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This week's edition of Critical Reception examines online reaction to Kingdom Under Fire: Circle of Doom, a revamped take on Microsoft's action-RPG series that critics say is "archaic" yet "appealing."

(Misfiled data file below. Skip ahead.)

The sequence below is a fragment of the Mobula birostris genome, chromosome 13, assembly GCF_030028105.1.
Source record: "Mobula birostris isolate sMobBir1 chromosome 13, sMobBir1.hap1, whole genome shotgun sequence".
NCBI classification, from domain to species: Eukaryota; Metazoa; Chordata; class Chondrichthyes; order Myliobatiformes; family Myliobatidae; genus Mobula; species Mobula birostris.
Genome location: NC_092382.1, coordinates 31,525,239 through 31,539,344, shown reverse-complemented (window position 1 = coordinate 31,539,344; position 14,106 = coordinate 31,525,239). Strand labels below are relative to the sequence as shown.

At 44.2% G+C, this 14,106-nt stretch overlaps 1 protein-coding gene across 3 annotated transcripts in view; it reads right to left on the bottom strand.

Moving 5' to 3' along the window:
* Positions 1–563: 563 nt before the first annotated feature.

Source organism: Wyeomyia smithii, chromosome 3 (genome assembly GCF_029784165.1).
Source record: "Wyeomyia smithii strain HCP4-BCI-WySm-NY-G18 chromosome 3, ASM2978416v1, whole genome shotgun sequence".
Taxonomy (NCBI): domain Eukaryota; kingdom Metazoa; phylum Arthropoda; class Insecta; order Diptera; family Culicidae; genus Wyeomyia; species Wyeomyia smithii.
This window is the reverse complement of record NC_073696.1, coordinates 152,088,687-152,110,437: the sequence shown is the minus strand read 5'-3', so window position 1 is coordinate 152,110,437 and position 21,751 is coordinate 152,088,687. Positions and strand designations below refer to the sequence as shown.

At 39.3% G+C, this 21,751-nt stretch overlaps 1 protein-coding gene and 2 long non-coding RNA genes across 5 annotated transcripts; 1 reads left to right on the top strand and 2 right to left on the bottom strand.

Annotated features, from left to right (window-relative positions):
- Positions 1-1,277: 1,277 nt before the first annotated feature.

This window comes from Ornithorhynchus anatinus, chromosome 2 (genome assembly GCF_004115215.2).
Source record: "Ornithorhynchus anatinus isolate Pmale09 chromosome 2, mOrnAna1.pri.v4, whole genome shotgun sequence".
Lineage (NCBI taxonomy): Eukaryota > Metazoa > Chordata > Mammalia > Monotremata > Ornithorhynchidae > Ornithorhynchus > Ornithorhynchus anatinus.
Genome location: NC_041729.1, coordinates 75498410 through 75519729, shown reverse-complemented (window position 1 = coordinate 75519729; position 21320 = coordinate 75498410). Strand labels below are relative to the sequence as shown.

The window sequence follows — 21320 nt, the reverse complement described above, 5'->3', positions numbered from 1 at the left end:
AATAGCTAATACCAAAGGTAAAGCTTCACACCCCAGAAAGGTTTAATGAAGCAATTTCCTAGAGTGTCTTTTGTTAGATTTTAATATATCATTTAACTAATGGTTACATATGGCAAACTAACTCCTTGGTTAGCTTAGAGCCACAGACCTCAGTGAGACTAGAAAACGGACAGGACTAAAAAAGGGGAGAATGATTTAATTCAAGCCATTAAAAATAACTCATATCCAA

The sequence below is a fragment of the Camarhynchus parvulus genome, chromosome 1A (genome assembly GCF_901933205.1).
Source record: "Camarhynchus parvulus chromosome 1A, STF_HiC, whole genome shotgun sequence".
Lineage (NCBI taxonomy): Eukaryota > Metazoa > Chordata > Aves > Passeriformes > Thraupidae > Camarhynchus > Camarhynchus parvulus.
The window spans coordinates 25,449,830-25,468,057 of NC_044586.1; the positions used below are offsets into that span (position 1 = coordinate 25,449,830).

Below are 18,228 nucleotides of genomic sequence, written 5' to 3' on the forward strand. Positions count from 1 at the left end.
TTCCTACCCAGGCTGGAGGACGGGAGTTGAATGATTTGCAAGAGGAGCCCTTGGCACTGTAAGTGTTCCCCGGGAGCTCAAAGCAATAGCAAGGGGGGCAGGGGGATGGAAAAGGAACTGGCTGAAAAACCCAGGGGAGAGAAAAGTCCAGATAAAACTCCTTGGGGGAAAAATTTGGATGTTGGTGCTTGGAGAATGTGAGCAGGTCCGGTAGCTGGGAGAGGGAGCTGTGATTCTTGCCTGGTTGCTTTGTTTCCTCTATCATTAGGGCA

Danny Cowan, Blogger

January 9, 2008

5 Min Read